telegraph


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jungle telegraph

An informal means of communication or information, especially gossip. Used most commonly in the phrase "hear (something) on the jungle telegraph." (Analogous to "hear (something) through the grapevine.") Primarily heard in UK. I heard on the jungle telegraph that Stacy and Mark are getting a divorce! A: "How do you know the company is going bust?" B: "I heard it on the jungle telegraph."
See also: jungle, telegraph

hear (something) on the jungle telegraph

To hear or learn a something through an informal means of communication, especially gossip. Primarily heard in UK. I heard on the jungle telegraph that Stacy and Mark are getting a divorce! A: "How do you know the company is going bust?" B: "I heard it on the jungle telegraph."
See also: hear, jungle, on, telegraph

the bush telegraph

Word of mouth; the grapevine. Don't expect that to stay a secret in this office—the bush telegraph is swift around here.
See also: bush, telegraph

telegraph one's punches

 
1. Fig. to signal, unintentionally, what blows one is about to strike. (Boxing.) Wilbur used to telegraph his punches until his trainer worked with him. Don't telegraph your punches, kid! You'll be flat on your back in twenty seconds.
2. Fig. to signal, unintentionally, one's intentions. When you go in there to negotiate, don't telegraph your punches. Don't let them see that we're in need of this contract. The mediator telegraphed his punches, and we were prepared with a strong counterargument.
See also: punch, telegraph

the bush telegraph

BRITISH, OLD-FASHIONED
The bush telegraph is the way in which information or news is passed from person to person in conversation. No, you didn't tell me, but I heard it on the bush telegraph. Jean-Michel had heard of our impending arrival in Conflans long before we got there. The bush telegraph on the waterways is extremely effective. Note: This expression refers to a primitive method of communication where people scattered over a wide area beat drums to send messages to one another.
See also: bush, telegraph

bush telegraph

a rapid informal spreading of information or rumour; the network through which this takes place.
This expression originated in the late 19th century, referring to the network of informers who kept bushrangers informed about the movements of the police in the Australian bush or outback. Compare with hear something on the grapevine (at grapevine).
See also: bush, telegraph

ˌbush ˈtelegraph

the spreading of news quickly from one person to another: Everyone knew about it before it was officially announced: the bush telegraph had been at work again. Bush in this phrase refers to the areas of wild land in Australia. Bush telegraph originally meant the people who informed bushrangers (= criminals who lived in the bush) about the movements of the police.
See also: bush, telegraph

telegraph one’s punches

1. tv. to signal, unintentionally, what blows one is about to strike. (Boxing.) Don’t telegraph your punches, kid! You’ll be flat on your back in twenty seconds.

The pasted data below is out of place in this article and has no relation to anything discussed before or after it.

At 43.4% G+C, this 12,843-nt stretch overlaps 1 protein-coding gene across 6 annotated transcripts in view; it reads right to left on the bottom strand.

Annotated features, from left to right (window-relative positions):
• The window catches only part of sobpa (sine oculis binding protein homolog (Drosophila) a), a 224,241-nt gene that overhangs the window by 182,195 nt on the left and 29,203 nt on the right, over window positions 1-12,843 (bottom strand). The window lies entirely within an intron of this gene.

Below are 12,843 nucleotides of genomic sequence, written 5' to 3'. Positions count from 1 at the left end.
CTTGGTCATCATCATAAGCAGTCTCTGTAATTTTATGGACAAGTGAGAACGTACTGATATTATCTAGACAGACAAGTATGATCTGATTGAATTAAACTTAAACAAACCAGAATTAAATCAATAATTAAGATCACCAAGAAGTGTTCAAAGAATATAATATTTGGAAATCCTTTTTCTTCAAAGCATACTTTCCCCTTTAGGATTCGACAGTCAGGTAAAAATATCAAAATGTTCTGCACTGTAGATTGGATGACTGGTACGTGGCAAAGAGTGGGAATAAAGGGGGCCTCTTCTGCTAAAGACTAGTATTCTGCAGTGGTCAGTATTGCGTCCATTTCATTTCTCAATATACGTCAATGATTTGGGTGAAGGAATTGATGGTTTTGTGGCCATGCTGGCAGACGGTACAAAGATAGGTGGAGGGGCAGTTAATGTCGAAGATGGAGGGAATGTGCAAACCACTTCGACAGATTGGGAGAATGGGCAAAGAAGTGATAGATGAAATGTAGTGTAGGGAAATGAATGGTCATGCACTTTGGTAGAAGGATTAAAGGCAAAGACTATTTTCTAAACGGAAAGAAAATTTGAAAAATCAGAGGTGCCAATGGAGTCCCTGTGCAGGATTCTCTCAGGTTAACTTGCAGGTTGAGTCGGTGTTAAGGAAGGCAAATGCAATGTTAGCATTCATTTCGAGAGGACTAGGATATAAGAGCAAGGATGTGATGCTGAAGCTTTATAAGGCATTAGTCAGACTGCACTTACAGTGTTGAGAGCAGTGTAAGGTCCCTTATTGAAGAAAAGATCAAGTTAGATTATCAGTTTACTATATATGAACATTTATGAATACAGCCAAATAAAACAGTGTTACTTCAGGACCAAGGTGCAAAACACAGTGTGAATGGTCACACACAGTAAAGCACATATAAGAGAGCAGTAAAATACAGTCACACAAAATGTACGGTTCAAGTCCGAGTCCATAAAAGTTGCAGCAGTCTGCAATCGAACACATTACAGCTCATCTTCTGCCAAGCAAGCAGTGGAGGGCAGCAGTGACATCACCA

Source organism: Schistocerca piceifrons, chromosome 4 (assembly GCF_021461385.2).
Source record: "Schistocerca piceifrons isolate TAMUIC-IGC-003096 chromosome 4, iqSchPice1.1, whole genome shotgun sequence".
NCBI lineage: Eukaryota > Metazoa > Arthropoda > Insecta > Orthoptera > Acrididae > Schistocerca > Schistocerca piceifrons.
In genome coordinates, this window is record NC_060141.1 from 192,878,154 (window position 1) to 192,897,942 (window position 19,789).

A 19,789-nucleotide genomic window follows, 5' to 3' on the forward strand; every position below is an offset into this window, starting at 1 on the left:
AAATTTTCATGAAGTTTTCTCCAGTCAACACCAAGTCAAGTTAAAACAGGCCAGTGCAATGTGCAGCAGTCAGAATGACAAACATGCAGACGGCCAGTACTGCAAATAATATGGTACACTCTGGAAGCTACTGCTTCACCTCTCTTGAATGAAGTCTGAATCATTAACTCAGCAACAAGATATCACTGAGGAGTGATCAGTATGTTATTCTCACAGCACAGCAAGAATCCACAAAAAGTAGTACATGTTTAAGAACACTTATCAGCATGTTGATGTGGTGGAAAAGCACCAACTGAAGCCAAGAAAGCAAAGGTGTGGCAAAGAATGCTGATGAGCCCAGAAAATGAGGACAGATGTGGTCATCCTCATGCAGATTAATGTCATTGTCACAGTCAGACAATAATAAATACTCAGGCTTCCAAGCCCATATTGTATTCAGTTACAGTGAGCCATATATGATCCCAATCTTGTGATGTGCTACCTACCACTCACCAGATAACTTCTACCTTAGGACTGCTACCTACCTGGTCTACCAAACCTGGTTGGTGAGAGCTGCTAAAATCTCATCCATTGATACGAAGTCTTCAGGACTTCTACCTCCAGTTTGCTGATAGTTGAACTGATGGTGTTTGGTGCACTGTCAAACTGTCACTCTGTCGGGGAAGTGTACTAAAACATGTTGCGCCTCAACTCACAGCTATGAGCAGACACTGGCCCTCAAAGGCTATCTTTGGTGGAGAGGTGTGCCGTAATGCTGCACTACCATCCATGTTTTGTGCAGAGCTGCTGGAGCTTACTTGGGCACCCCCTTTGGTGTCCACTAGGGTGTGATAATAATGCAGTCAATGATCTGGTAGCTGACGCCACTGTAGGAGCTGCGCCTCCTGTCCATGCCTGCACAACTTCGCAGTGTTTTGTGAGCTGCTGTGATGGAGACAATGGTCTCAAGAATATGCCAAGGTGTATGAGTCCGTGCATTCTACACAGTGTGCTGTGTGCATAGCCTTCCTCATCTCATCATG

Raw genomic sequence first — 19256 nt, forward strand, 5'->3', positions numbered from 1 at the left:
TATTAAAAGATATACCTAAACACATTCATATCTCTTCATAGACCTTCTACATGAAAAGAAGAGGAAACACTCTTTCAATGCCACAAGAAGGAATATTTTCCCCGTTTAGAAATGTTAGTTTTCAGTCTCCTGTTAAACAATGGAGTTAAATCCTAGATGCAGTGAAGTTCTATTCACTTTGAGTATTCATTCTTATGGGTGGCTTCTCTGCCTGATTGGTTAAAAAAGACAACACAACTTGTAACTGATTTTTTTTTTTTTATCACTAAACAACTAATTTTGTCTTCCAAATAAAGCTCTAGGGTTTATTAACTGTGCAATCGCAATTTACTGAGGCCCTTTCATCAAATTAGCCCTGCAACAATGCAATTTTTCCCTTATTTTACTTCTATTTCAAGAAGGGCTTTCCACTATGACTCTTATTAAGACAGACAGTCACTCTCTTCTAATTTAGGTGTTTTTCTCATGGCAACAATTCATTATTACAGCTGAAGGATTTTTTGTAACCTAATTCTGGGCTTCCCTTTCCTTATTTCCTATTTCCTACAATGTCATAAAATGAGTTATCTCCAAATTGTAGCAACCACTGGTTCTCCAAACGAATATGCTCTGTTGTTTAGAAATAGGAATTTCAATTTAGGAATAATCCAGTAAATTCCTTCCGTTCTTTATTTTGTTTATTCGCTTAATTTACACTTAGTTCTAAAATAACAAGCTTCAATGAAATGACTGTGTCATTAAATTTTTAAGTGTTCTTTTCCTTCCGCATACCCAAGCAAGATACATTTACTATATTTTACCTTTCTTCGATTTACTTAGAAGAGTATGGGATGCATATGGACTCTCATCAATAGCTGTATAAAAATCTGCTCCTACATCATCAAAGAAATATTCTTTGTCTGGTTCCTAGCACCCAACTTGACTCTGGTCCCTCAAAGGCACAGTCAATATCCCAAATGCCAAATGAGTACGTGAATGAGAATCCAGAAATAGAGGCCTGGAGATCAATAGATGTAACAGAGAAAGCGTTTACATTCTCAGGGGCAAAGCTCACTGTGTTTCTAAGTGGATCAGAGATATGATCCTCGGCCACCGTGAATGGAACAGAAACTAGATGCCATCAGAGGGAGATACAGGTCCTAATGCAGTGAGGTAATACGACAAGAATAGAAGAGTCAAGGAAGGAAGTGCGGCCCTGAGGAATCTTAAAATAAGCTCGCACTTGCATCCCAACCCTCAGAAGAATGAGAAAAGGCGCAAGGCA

2. tv. to signal, unintentionally, one’s intentions. The mediator telegraphed his punches, and we were prepared with a strong counter argument.
See also: punch, telegraph
References in classic literature ?
But the longer Bell toiled at his musical telegraph, the more he dreamed of replacing the telegraph and its cumbrous sign-language by a new machine that would carry, not dots and dashes, but the human voice.
Sanders and Hubbard, who had been paying the cost of his experiments, abruptly announced that they would pay no more unless he confined his attention to the musical telegraph, and stopped wasting his time on ear-toys that never could be of any financial value.
For an entire afternoon the two men worked together over the apparatus that Bell had brought from Boston, just as Henry had worked over the telegraph before Bell was born.
Consequently, when Bell returned from Washington, he was compelled by his agreement to devote himself mainly to the musical telegraph, although his heart was now with the telephone.
He forgot his musical telegraph, his "Visible Speech," his classes, his poverty.
It was as different from the telegraph as the eloquence of a great orator is from the sign-language of a deaf-mute.
There was the first electric light, and the first grain-binder, and the musical telegraph of Elisha Gray, and the marvellous exhibit of printing telegraphs shown by the Western Union Company.
It is the greatest marvel hitherto achieved by the electric telegraph.
The Coventry car giant was given the award after being chosen by Telegraph readers, with the overall Car of the Year chosen from the list of winners.
Daily Telegraph political commentator Peter Oborne has quit the bank saying that the newspaper downplayed negative stories on HSBC Holdings (LSE: HSBA) after the bank suspended its advertising in the newspaper.
Iran's oldest telegraph building, known as "The British Telegraph Tower," may be made into a military museum.
Tenders are invited for Electrical Equipment for wired telephone or telegraph communication; videophones 26.
4 ( ANI ): An Iranian telegraph operator living in the remote desert town of Kerman, in 1909, was the first person to propose an earthquake early warning system.
He examines the telegraph's impacts on the way war was fought during the American Civil War, the politics and economics of telegraph network ownership, impacts on written language and journalism, the role of the telegraph in the rise of modern finance capitalism, and the logic of industrial succession in the transition from the telegraph to the telephone.
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